salt bake city

salt baked chicken

As I’ve admitted in these pages before, I very rarely cook the same recipe twice. It’s not so much that I have a short attention span, more of always being on the lookout for new flavours and techniques. After all life is short and I don’t want to miss out on any culinary marvels.

In my quest for the new I am sometimes lucky enough to discover not just a new recipe but a whole new cooking technique. Which is what happened a few weeks ago when I was cooking dinner for some dear friends visiting from London. Having left my run to the fish markets a little late, I ended up with the smallest remaining ocean trout which weighed in at a whopping THREE kilograms. Yes a whole lot of fish.

The plan was to bake it in a salt crust, my first time trying the technique inspired by Jared Ingersoll of Danks Street Depot. As I was rolling out my dough to encase my Moby Dick sized fish, I really began to question what I was doing. How on earth was this fish going to even fit in the oven naked, let alone wrapped in a salty blanket? And how was I going to know if it was cooked enough?

But with a little help from my friends the fish was squeezed into the oven. After a good bake and an even longer rest, we assembled in the kitchen for the great de-crusting. Nervously, I lifted the lid to reveal moist moist pearly pink fish. Cooked to juicy perfection and perfectly seasoned from the crust. Yum.

After one successful attempt salt baking became my new favourite technique. It does feel a little wasteful to make a dough that you throw out but it’s so much fun opening the baked parcel. That and the way that whatever you’ve cooked remains so moist and succulent makes it all worth while. The other bonus is the thrill from the element of risk that you can’t peek to check for doneness. A bit of culinary roulette.

When I was thinking about what to cook for a family dinner on St Patrick’s Day some risky salt baked chicken with an oh-so-Irish green salsa verde was an easy choice. I probably should have gone for a potato accompaniment but decided on the less traditional fennel and parsnip salad. Am sure St Patrick would have approved…all good things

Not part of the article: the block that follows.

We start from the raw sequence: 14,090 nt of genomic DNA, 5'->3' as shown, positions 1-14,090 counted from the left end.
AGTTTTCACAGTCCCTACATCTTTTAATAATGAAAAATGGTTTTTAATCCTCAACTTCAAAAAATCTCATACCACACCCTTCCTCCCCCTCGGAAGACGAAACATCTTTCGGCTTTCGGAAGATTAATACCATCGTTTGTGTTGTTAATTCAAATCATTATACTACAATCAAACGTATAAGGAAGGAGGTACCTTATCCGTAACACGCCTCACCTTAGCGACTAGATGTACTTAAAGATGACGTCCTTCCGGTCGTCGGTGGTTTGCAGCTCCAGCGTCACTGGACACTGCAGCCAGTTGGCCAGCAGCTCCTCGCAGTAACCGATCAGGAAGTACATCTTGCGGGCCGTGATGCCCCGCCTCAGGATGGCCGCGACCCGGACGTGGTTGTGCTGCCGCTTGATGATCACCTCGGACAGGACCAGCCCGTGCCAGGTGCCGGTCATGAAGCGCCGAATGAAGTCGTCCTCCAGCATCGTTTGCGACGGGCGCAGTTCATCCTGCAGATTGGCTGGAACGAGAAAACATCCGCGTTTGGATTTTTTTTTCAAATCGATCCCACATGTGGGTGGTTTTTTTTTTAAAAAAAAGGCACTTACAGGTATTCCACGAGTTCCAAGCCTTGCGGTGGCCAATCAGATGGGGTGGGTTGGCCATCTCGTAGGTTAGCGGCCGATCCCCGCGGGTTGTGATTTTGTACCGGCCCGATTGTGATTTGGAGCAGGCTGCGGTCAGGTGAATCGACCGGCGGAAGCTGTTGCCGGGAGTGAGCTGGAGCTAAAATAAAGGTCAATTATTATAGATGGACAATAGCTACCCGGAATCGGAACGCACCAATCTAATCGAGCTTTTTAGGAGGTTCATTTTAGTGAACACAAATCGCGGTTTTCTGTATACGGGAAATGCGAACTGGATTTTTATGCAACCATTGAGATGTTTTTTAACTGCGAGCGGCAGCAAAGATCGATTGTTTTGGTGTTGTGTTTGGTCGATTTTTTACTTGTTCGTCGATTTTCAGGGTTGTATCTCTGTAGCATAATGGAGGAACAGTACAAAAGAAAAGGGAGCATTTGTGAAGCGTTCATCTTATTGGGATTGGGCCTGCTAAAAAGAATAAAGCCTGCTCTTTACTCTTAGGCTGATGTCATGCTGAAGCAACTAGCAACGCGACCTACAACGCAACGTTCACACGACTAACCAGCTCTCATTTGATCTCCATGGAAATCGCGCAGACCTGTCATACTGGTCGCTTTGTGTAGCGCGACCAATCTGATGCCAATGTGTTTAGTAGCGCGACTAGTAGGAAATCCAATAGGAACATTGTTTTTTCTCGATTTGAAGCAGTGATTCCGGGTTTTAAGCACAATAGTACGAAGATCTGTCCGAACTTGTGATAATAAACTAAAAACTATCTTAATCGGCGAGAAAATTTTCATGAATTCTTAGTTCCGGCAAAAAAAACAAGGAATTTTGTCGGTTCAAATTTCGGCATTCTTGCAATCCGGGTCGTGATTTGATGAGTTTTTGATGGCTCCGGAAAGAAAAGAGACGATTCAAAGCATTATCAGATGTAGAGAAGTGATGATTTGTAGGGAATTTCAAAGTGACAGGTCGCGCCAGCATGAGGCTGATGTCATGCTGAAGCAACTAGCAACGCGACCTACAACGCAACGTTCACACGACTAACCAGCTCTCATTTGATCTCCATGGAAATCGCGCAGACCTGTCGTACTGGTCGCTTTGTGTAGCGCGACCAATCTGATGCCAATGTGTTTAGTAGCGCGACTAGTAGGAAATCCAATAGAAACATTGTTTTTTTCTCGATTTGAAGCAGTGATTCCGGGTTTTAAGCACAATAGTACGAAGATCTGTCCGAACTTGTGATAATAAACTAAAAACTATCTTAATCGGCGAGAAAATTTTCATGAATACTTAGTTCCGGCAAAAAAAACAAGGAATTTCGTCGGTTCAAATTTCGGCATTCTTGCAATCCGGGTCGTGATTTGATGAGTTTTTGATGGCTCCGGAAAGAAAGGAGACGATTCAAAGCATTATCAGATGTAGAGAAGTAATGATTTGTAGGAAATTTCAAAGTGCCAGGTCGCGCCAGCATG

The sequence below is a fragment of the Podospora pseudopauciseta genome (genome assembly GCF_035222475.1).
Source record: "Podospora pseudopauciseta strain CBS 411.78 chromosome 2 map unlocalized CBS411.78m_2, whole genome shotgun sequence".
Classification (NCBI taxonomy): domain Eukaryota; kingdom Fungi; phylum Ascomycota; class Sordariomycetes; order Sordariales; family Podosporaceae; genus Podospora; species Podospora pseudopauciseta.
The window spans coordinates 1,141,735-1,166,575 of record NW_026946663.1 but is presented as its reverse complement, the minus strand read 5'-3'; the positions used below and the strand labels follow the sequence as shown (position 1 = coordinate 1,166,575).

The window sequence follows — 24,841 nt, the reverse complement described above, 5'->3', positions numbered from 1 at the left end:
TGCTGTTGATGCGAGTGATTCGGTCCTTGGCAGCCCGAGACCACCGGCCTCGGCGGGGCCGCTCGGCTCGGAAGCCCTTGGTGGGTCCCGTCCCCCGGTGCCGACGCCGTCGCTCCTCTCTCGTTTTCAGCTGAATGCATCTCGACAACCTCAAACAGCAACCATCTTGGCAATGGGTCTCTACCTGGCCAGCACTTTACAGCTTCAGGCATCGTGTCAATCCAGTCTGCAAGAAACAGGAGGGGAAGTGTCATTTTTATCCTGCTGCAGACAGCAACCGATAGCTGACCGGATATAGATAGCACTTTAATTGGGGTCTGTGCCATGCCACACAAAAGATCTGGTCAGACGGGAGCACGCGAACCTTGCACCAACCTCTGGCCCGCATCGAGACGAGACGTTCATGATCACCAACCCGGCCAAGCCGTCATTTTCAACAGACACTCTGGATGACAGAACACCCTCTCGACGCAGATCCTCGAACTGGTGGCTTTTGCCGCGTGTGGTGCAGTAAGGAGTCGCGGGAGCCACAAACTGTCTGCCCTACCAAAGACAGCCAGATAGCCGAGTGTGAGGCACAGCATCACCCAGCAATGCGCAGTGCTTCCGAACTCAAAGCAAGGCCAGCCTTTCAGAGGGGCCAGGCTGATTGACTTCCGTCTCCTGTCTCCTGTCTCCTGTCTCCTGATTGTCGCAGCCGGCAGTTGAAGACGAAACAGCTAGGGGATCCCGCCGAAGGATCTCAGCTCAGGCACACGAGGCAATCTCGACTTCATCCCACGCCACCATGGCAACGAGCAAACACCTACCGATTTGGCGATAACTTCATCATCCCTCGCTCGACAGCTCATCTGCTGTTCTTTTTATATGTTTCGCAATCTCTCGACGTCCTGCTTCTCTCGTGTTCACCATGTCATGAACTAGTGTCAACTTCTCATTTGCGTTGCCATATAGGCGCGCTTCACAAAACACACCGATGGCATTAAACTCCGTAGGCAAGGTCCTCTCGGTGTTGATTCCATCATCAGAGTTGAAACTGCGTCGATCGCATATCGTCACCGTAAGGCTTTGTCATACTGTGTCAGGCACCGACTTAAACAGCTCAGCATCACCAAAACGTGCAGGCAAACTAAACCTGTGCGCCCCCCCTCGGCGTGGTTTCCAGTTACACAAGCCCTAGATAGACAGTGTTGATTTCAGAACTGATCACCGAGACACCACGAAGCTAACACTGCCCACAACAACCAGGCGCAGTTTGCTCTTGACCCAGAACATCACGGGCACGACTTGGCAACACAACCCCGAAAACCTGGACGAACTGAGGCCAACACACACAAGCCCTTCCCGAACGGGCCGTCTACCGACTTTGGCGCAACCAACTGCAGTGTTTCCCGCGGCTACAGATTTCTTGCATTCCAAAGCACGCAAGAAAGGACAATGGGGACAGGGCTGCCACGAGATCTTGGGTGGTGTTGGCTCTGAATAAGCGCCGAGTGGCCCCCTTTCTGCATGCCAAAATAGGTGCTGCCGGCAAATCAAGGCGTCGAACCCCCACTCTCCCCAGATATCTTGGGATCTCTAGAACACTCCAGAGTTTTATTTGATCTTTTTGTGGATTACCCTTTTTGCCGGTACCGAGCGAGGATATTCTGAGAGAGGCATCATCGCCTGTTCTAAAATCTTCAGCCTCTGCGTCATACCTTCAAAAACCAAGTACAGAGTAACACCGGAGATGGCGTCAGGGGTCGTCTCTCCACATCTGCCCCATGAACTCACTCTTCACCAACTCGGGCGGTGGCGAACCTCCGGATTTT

st patricks day family dinner
smoked salmon mousse
salt baked chook with celery salsa verde
shaved parsnip & fennel salad
passionfruit creme caramels

smoked salmon mousse
serves 6-8
Adapted from Sharing Plates by Jared Ingersoll

This is one of those super easy recipes that seems like you’ve gone to a lot of effort. Jared really stresses the importance of keeping the temperature of everything really cold and minimising the amount of mixing of the cream as the secrets to a perfect mousse.

200g cold smoked salmon
250mL double (heavy) cream
snowpea (mangetout) sprouts, to serve
celery sticks, optional, to serve
lemon cheeks, to serve
crackers, to serve

Chill your food processor bowl in the freezer for an hour or so before you’re ready. Whizz salmon until it forms a smooth paste. Transfer to a bowl and refrigerate for at least 30mins. Add the cream to the chilled salmon paste and stir until only just combined. Season and refrigerate.

To serve place a dollup of mousse on a plate and arrange sprouts, celery (if using), lemon cheeks and crackers along side.

salt baked chook
serves 6
Adapted from Jared Ingersoll’s Danks Street Depot.

This is one of those dishes that is both rustic and impressive at the same time. Be sure and invite your guests into the kitchen for the opening of the crust so that they get the full effect. If you are short of time you could skip the dough resting stage but it does make it easier to roll the dough out.

As Jared suggests this is a great technique for picnics or other out of home eating occasions as you can start the cooking and then let it rest while you travel to your destination.